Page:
Unsteady progress is the rule, not the exception, as Ottawa takes its first steps towards setting aside a system of conservation zones beneath the seas to parallel the National Parks on land. The Gully is only one such case. Off the west coast, Anderson has designated four protected areas last summer and fall. But since then, detailed work has not even begun on specific plans for protecting these unique Pacific Ocean sites, which include undersea volcanoes and reefs richly populated with creatures from coral to sea lions. The conservation priorities vary widely among these pilot projects. For the Gully, the biggest worry is the prospect of exploration activity from the nearby Sable Island offshore gas fields encroaching on the whale habitat. For some west coast sites, more careful management of fishing around fragile, unusual ecosystems is a top concern.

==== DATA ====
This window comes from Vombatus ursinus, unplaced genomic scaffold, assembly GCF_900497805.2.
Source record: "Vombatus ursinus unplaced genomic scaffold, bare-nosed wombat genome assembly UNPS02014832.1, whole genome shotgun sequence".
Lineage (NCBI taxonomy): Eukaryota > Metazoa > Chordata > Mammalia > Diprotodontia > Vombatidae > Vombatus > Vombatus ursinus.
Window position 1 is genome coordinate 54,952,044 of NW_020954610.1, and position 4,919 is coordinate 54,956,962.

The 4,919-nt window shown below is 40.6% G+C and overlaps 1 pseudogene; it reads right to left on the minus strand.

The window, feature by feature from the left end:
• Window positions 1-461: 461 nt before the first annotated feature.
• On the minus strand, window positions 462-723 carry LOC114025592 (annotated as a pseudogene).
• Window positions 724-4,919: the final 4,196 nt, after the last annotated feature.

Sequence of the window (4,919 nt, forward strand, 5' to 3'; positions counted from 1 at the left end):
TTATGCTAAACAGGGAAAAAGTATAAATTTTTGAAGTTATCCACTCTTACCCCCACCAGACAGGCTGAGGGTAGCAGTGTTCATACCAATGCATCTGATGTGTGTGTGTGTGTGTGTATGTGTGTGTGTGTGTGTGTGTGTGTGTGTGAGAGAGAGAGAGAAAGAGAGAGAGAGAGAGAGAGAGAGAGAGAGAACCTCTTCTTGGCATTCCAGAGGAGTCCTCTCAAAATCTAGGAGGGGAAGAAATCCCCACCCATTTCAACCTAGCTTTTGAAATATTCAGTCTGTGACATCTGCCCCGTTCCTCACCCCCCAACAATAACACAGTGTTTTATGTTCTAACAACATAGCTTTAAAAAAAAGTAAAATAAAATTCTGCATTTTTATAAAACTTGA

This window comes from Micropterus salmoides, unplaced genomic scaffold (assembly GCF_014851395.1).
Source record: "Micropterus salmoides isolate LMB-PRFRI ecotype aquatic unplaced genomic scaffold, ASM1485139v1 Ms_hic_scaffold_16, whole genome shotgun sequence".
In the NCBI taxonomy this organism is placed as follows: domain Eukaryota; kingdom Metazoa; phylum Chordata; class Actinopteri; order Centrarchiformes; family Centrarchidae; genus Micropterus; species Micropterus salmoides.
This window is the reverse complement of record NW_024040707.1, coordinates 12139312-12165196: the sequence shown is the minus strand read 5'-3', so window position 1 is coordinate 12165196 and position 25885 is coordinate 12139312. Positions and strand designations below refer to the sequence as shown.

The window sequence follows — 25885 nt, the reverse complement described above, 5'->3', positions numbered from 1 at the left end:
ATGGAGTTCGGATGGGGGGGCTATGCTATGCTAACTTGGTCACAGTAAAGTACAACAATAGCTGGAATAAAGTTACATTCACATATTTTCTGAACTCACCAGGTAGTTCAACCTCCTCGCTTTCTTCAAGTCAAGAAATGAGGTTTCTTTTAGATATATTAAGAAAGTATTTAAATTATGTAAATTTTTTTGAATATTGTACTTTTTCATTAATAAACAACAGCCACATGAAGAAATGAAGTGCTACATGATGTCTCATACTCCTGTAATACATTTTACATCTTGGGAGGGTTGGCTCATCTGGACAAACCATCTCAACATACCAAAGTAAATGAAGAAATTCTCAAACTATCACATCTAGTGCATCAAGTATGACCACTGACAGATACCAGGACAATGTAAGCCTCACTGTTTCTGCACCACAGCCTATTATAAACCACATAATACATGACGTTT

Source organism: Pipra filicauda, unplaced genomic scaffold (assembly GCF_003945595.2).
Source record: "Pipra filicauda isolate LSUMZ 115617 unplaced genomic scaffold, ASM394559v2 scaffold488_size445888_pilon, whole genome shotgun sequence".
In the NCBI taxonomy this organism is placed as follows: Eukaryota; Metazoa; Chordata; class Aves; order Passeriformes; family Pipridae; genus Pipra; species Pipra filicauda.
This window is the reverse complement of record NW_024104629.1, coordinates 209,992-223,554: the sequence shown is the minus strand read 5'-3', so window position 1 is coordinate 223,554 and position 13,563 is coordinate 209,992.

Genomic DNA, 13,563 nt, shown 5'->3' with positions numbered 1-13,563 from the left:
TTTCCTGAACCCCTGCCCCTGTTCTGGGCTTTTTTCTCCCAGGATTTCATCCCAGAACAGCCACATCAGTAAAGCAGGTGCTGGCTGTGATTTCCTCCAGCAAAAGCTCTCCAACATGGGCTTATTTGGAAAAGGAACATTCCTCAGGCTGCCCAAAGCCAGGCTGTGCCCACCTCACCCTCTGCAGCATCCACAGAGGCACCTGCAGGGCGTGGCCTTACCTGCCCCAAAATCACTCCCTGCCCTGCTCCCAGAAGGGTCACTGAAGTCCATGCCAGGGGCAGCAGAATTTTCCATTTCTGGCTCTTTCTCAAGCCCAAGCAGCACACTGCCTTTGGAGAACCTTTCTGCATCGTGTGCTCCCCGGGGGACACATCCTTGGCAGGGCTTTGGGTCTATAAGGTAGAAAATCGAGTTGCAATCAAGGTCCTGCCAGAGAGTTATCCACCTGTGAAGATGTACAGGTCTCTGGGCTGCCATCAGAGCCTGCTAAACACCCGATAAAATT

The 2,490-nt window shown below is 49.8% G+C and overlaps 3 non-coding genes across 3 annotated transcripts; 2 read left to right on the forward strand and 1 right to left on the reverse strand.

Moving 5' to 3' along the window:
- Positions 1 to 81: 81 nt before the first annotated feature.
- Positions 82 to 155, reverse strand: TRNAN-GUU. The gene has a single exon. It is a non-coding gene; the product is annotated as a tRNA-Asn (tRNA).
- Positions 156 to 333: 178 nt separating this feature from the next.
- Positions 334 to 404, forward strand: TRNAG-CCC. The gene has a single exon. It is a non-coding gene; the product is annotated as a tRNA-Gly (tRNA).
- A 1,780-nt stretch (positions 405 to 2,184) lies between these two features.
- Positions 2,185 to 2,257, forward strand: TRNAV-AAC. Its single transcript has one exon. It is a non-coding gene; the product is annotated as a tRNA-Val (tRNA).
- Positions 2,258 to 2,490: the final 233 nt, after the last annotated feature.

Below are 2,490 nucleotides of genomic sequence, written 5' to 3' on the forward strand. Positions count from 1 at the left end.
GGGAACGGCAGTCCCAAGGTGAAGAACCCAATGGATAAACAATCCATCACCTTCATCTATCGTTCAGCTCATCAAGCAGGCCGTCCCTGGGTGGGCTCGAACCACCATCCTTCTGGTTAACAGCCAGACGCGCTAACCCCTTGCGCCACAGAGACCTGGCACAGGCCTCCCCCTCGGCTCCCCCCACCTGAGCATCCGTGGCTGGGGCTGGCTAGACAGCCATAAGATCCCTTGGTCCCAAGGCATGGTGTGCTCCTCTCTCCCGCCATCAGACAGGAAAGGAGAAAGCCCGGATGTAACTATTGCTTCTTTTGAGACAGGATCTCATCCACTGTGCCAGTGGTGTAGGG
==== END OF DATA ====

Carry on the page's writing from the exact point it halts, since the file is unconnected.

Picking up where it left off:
But focusing on how to best safeguard the sites themselves is often taking a backseat to sorting out government roles and jurisdictions. In British Columbia, federal and provincial bureaucrats are locked in prolonged talks aimed at a broad framework for who will do what when it comes to conservation in B.C. waters. A full year has passed since a discussion paper on the subject was published jointly by Ottawa and Victoria, and “there is still no action plan,” complains Sabine Jessen, Vancouver-based executive director of
the Canadian Parks and Wilderness Society. And, she adds, “none of the details of how we are going to move forward are laid out.”
That means no decision on what fishing—if any—would be allowed in the protected areas and no plan for monitoring the sites or enforcing whatever restrictions are imposed.
Still, environmental groups and ocean researchers hesitate to criticize government officials for trying to sort out high-level issues before honing in on the areas slated for protection.